One of the comments I’ve seen repeatedly in the discussions about Atheism+ goes something like this: “Well, everybody is for social justice. That doesn’t mean we’re all going to agree on how to achieve it, though. What happens when we don’t?” Debbie Goddard hit us with a version of the question during the Hangout we did last weekend (transcript now available).
I answered Debbie then, but honestly, Jen covered this right up front:
Atheists plus we care about social justice,
Atheists plus we support women’s rights,
Atheists plus we protest racism,
Atheists plus we fight homophobia and transphobia,
Atheists plus we use critical thinking and skepticism.
We have an excellent way to address our differences. It’s the same way we settle our other differences–with science and reason. We look at the claims made by both sides. We determine whether each is internally consistent. If they are, we look at the evidence available to us, interrogate the methods used to collect it, and weigh it to determine which claims are true. Sometimes one side wins. Sometimes there is compromise because both have basic flaws. Sometimes everyone goes their own way because the evidence doesn’t exist yet.
It isn’t a simple thing to do, but it is what best gets us at the truth.
Many of the people complaining most insistently about the formation of Atheist+ are also among the number who claim that they are feminists, just “equity feminists”. They claim to be the true advocates for social justice. They claim that the “gender feminists” at FtB, Skepchick, and elsewhere are the oppressive force in this argument. We, of course, disagree. But who is correct? Is there one form of feminism that is based more on real-world data? Is there one that leads to more freedom?
It is worth noting that the term “equity feminism” originates in the work of Christina Hoff Sommers, who is aligned with groups working for conservative political causes, but that alone doesn’t tell us whether her philosophy is correct. In order to figure that out, we have to look at her philosophy itself. The Stanford Encyclopedia of Philosophy defines “equity feminism” thus:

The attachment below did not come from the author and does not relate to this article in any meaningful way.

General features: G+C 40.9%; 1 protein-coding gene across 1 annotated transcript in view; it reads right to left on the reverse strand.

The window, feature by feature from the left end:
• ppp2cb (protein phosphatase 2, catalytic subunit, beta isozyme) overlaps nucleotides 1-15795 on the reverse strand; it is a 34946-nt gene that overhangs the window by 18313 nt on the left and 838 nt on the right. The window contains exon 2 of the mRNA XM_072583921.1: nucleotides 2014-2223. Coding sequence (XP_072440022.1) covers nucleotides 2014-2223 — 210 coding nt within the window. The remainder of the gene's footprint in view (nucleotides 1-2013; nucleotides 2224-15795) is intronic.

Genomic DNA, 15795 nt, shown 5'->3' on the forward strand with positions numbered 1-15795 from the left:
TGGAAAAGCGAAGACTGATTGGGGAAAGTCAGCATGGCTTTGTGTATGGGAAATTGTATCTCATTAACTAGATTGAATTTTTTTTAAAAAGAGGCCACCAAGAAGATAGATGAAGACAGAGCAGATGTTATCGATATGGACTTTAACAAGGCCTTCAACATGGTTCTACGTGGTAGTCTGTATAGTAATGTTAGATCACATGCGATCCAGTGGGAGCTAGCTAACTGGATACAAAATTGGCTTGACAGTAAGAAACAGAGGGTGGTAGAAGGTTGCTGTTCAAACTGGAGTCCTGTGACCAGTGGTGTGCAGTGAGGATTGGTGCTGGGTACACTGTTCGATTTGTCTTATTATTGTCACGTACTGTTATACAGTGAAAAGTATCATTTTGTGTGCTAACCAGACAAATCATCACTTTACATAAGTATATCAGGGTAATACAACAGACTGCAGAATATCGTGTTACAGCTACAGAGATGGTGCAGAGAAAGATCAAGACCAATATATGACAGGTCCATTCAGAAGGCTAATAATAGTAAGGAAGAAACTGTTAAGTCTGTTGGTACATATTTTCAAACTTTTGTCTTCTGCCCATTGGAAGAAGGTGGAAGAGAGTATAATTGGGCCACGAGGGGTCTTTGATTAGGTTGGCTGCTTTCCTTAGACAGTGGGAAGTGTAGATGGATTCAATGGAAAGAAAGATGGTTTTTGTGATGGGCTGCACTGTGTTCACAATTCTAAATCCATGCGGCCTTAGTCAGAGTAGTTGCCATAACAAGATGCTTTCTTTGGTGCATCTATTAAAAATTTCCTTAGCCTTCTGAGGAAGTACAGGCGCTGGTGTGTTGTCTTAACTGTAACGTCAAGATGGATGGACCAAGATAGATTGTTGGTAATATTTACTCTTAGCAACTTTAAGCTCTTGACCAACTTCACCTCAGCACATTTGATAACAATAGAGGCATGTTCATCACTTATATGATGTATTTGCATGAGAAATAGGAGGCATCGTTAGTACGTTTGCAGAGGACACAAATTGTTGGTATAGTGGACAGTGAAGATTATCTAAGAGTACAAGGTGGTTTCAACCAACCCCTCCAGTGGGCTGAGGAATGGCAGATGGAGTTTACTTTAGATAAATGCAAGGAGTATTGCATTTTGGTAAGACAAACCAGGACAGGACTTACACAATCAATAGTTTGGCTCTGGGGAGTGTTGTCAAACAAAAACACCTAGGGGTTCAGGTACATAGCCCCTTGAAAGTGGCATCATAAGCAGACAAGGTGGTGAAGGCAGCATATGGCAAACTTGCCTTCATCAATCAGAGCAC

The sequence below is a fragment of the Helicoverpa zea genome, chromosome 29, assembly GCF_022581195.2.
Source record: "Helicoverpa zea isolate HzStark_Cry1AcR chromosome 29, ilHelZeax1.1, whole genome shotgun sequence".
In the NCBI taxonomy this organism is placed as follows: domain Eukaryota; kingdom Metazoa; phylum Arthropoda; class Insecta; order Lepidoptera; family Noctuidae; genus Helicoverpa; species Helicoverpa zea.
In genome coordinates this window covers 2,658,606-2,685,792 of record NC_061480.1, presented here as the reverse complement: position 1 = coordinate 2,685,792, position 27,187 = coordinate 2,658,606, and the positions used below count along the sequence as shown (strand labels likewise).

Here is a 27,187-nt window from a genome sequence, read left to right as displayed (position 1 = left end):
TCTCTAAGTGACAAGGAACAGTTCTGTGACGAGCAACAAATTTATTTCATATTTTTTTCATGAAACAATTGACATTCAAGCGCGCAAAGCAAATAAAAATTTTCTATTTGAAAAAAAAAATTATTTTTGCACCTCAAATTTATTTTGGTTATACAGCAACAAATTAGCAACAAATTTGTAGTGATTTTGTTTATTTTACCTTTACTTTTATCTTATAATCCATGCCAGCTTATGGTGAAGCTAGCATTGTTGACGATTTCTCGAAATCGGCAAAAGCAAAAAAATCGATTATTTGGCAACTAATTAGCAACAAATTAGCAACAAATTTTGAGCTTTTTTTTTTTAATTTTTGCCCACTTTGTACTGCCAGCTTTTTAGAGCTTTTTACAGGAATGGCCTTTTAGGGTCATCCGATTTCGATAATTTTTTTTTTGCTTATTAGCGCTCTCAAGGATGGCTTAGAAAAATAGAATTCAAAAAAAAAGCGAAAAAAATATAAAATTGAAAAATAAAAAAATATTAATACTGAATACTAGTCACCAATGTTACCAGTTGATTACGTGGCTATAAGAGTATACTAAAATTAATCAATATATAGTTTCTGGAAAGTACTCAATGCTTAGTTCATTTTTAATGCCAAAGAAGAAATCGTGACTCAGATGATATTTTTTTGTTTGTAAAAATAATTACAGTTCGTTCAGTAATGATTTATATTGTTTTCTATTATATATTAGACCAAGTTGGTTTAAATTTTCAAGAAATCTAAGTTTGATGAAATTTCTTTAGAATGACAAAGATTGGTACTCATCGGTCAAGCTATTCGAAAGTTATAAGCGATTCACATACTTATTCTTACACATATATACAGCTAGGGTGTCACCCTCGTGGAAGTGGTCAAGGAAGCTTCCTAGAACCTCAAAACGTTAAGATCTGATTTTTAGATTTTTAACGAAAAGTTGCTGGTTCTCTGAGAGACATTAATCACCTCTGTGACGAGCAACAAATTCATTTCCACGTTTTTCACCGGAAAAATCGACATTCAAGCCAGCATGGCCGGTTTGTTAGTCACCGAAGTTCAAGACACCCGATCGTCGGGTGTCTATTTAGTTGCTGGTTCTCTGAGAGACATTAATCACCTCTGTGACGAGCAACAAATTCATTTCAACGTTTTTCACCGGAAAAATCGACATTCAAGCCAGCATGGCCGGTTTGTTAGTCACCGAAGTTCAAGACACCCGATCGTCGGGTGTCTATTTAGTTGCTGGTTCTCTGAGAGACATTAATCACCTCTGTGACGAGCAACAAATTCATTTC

Classical liberal or libertarian feminism conceives of freedom as freedom from coercive interference. It holds that women, as well as men, have a right to such freedom due to their status as self-owners. It holds that coercive state power is justified only to the extent necessary to protect the right to freedom from coercive interference. Equity feminists are classical liberal or libertarian feminists who hold that, in societies like the United States, the only morally significant source of oppression of women is the state. They hold that feminism’s political role is to bring an end to laws that limit women’s liberty in particular, but also to laws that grant special privileges to women. Some equity feminists see a nonpolitical role for feminism, helping women to benefit from their freedom by developing beneficial character traits or strategies for success, or navigating among their increasing options. Other equity feminists are socially conservative and argue that, while the state should not enforce them, traditional values function as bulwarks against state power and produce independent and self-restraining citizens.
At its most basic level, equity feminism appears to be fairly internally consistent. The devil, of course, is always in the details, which are short here. Either way, there are definitely truth claims here that can be examined.
- Is there coercive interference outside the state that leads to the oppression of women?
- Do laws that treat women differently than men grant special privileges instead of or beyond protecting from coercive interference?
- Does developing “beneficial character traits or strategies for success” eliminate any coercive interference so that no state (or local proxy for the state, given the scope of recent discussions) intervention is required?
- Do “traditional values” decrease state power?
- Do they promote “independent and self-restraining citizens?
So I’d like to lay out a challenge to those who feel that Atheism+ excludes them because it doesn’t recognize equity feminism as a legitimate form of social justice activism. We “gender feminists” have been backing ourselves up with data: studies on baseline inequalities, studies demonstrating coercive interference, studies on the oppressive effects of various social phenomena. (See the Pharyngula wiki, which contains many of these.) I haven’t seen the same from the people who feel we are excluding them unfairly.
Let’s change that. Equity feminists, give me data.
Normal commenting moderation doesn’t apply on this post. People who are normally banned get another chance. If you’ve got studies that back up your beliefs, post them here. They’ll get through, though associated insults won’t. Give me the best you’ve got that says you’re right and I’m wrong and women really are already equal in treatment.
Everyone else, hold off on the old battles for a thread. Save this one for examining the evidence we’re given. I’m sure there will plenty to critique on method. Let’s give this equity feminism stuff its fairest shot and see where we end up. As a cookie, there should be some top-level threads devoted to sifting the data. I’m more than happy to make some of them guest posts/promoted comments.
Everybody ready then? Go.